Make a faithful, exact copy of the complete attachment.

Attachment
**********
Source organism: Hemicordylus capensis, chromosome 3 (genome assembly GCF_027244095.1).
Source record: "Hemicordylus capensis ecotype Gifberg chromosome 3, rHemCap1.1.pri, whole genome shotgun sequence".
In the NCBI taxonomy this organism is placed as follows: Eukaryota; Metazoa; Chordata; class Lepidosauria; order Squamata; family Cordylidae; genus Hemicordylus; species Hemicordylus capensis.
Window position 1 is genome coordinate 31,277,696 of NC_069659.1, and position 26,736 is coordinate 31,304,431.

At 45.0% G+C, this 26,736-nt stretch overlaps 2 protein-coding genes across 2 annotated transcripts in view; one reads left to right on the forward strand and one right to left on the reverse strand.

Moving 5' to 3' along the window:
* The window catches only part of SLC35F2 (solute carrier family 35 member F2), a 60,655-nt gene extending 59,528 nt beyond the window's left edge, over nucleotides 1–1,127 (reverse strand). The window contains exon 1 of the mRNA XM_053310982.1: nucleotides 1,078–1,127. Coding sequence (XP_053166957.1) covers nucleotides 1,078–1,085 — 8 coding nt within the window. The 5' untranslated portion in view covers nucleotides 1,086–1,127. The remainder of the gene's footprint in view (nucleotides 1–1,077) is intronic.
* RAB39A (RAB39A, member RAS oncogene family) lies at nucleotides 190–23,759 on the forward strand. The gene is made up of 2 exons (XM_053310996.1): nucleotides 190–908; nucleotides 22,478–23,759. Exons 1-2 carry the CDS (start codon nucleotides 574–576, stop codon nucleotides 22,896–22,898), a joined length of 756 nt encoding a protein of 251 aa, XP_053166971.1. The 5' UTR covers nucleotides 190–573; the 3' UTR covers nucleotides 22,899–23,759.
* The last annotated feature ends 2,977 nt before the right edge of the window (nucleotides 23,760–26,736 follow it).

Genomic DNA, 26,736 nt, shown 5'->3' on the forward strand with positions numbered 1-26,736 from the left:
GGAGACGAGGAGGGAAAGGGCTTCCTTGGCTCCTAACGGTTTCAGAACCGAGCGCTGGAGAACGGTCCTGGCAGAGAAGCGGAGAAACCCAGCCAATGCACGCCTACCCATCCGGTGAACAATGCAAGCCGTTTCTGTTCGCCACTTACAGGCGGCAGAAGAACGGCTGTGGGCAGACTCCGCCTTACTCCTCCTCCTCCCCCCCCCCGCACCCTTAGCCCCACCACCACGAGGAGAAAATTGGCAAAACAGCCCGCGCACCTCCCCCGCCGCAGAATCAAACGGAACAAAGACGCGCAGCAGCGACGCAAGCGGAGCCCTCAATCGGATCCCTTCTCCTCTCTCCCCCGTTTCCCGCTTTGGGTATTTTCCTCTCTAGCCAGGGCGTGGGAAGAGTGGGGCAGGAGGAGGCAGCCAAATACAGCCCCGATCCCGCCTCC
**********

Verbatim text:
Source organism: Hemicordylus capensis, chromosome 3 (genome assembly GCF_027244095.1).
Source record: "Hemicordylus capensis ecotype Gifberg chromosome 3, rHemCap1.1.pri, whole genome shotgun sequence".
In the NCBI taxonomy this organism is placed as follows: Eukaryota; Metazoa; Chordata; class Lepidosauria; order Squamata; family Cordylidae; genus Hemicordylus; species Hemicordylus capensis.
Window position 1 is genome coordinate 31,277,696 of NC_069659.1, and position 26,736 is coordinate 31,304,431.

At 45.0% G+C, this 26,736-nt stretch overlaps 2 protein-coding genes across 2 annotated transcripts in view; one reads left to right on the forward strand and one right to left on the reverse strand.

Moving 5' to 3' along the window:
* The window catches only part of SLC35F2 (solute carrier family 35 member F2), a 60,655-nt gene extending 59,528 nt beyond the window's left edge, over nucleotides 1–1,127 (reverse strand). The window contains exon 1 of the mRNA XM_053310982.1: nucleotides 1,078–1,127. Coding sequence (XP_053166957.1) covers nucleotides 1,078–1,085 — 8 coding nt within the window. The 5' untranslated portion in view covers nucleotides 1,086–1,127. The remainder of the gene's footprint in view (nucleotides 1–1,077) is intronic.
* RAB39A (RAB39A, member RAS oncogene family) lies at nucleotides 190–23,759 on the forward strand. The gene is made up of 2 exons (XM_053310996.1): nucleotides 190–908; nucleotides 22,478–23,759. Exons 1-2 carry the CDS (start codon nucleotides 574–576, stop codon nucleotides 22,896–22,898), a joined length of 756 nt encoding a protein of 251 aa, XP_053166971.1. The 5' UTR covers nucleotides 190–573; the 3' UTR covers nucleotides 22,899–23,759.
* The last annotated feature ends 2,977 nt before the right edge of the window (nucleotides 23,760–26,736 follow it).

Genomic DNA, 26,736 nt, shown 5'->3' on the forward strand with positions numbered 1-26,736 from the left:
GGAGACGAGGAGGGAAAGGGCTTCCTTGGCTCCTAACGGTTTCAGAACCGAGCGCTGGAGAACGGTCCTGGCAGAGAAGCGGAGAAACCCAGCCAATGCACGCCTACCCATCCGGTGAACAATGCAAGCCGTTTCTGTTCGCCACTTACAGGCGGCAGAAGAACGGCTGTGGGCAGACTCCGCCTTACTCCTCCTCCTCCCCCCCCCCGCACCCTTAGCCCCACCACCACGAGGAGAAAATTGGCAAAACAGCCCGCGCACCTCCCCCGCCGCAGAATCAAACGGAACAAAGACGCGCAGCAGCGACGCAAGCGGAGCCCTCAATCGGATCCCTTCTCCTCTCTCCCCCGTTTCCCGCTTTGGGTATTTTCCTCTCTAGCCAGGGCGTGGGAAGAGTGGGGCAGGAGGAGGCAGCCAAATACAGCCCCGATCCCGCCTCC